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PS 229 in Woodside wins recycling award

Queens schools led the pack in recycling and cleanup in this year's Sanitation Department Golden Apple awards, taking home four citywide awards, compared with two each from Manhattan and Brooklyn and one from Staten Island.

Schools in all five boroughs submitted portfolios detailing their recycling programs, efforts to reuse discarded items and clean-up projects. Sanitation officials judged the projects and awarded each citywide winner a prize of $6,000, with smaller prizes for runners-up.

The Reduce and Reuse Challenge rewards schools for implementing the most successful and innovative waste prevention practices, Sanitation said.

Woodside's PS 229 won the Reduce and Reuse Challenge in the elementary school category as well as a $1,000 "Golden Shovel" prize for its composting program.

A brainstorming session on how to make their school greener resulted in indoor composting with worm bins, a book swap, reusing water bottles as free-weights for "Get Fit Fridays," packaging groceries in reusable bags and preparing lunches with reusable or recyclable products, staff said.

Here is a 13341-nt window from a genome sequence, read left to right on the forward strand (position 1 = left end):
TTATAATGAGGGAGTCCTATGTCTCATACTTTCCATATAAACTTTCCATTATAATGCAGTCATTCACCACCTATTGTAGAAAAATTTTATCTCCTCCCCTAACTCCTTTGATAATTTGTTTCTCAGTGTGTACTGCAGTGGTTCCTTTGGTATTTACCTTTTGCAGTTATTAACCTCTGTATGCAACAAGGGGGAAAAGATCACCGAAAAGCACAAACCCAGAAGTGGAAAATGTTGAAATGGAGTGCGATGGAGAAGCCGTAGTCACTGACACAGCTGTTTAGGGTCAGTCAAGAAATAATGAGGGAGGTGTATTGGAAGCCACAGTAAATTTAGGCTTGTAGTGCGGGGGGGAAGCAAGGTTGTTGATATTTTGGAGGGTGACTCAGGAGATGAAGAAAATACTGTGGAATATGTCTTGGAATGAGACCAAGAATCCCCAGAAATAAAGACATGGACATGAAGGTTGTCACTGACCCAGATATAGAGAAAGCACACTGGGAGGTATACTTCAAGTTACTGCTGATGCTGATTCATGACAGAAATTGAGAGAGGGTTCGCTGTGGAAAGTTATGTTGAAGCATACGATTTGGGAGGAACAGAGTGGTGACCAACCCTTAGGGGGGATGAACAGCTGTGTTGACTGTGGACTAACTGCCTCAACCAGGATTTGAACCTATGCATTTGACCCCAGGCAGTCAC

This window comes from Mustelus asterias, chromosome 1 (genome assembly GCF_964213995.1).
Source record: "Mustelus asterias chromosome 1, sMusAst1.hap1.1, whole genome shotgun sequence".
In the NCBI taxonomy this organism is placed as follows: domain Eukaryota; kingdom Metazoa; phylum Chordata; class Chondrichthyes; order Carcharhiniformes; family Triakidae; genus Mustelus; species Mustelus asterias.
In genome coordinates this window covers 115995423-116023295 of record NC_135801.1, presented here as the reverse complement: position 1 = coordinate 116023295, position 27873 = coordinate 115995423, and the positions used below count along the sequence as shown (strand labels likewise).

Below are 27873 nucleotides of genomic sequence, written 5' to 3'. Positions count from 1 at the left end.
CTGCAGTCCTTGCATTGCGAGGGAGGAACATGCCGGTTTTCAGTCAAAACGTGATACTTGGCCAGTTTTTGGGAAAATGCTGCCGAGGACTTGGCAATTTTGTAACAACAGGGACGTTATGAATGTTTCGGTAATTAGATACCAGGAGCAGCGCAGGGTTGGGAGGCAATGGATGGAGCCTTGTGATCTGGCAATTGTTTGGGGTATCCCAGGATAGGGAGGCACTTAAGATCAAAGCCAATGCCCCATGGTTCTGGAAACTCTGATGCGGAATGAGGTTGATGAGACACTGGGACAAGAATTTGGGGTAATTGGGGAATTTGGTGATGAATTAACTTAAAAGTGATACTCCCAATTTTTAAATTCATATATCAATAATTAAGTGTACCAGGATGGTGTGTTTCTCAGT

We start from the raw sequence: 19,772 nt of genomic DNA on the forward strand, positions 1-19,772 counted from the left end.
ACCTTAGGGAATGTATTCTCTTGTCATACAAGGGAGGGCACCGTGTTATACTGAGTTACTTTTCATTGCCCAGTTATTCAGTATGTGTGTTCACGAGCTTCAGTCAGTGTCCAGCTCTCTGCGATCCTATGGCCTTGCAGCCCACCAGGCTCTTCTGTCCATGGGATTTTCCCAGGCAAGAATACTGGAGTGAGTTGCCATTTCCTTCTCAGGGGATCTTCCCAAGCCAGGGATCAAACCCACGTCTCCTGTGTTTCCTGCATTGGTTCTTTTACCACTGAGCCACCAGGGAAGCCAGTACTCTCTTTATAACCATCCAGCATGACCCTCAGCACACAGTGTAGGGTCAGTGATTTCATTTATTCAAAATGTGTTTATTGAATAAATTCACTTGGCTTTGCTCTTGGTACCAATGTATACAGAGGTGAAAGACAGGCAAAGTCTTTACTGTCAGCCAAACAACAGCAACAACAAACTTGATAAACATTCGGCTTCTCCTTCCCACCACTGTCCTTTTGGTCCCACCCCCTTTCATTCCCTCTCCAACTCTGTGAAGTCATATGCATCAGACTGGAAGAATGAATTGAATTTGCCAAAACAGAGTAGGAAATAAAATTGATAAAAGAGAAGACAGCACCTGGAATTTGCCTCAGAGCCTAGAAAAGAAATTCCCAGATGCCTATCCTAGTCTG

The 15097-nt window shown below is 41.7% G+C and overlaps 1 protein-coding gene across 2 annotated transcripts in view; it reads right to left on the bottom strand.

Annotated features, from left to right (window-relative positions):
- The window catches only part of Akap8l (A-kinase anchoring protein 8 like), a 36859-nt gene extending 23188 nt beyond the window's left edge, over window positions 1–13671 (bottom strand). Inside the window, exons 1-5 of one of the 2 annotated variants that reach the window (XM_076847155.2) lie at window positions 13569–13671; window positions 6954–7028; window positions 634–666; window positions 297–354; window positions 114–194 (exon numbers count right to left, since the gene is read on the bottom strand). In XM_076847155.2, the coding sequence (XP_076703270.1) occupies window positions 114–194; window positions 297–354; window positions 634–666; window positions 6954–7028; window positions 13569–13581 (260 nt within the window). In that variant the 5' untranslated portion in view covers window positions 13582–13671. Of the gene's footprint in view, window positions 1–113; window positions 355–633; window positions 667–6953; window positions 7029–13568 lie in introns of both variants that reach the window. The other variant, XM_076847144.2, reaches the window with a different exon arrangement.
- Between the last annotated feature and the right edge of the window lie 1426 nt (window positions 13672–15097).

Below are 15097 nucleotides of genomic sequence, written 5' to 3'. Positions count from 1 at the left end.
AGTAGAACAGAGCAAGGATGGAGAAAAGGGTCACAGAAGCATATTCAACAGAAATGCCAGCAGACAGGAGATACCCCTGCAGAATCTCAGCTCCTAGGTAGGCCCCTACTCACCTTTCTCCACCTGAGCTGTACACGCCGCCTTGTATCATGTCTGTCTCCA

The school also won last year for its "Recycling Police Force," in which young students suit up with toy military helmets and badges to search teachers' wastebaskets to ensure no recyclables are discarded.

"When you see them getting excited about preserving the environment, it's very rare," said teacher Megan Walter, who organized the programs with Assistant Principal Corinne Caballero. She said she went so far green that she printed the school's award application on the back of previously used paper and sent it inside the same box the school used last year.

"I love it," she said. "I'm like a recycling dork."

St. Albans' PS 233 won the Reduce and Reuse Challenge for the high school category.

Students at this school began "Quilting for a Cause" to reuse discarded clothing and help the less fortunate. These students, disabled young adults, collected and washed donated clothing, cut the material into squares for quilting and sewed the pieces together.

The Trashmasters Team Up to Clean Up award recognizes schools with the most extensive and original cleanup and beautification projects, Sanitation said.

This year, Oakland Gardens' PS 205 won the award in the elementary school category. Teachers and students there developed "The Big Clean Up," a program that gets children from all grades involved in reviving the school's nine gardens at the end of winter.

The gardens are used for teaching lessons on science, mathematics — even creative writing, educators there said.

Broad Channel's PS 47 won the award this year for the intermediate school category. Students at this school are in their second year of working to rid the Jamaica Bay Wildlife Refuge of a highly competitive and destructive non-native plant called the Oriental Bittersweet.

The students are also trying to determine if the invasive plant can be reused. This year they made the vines into Mother's Day wreaths — first carefully removing and discarding the berries, which help spread the plant.

Reach reporter Jeremy Walsh by e-mail at jwalsh@timesledger.com or by phone at 718-229-0300, Ext. 154.

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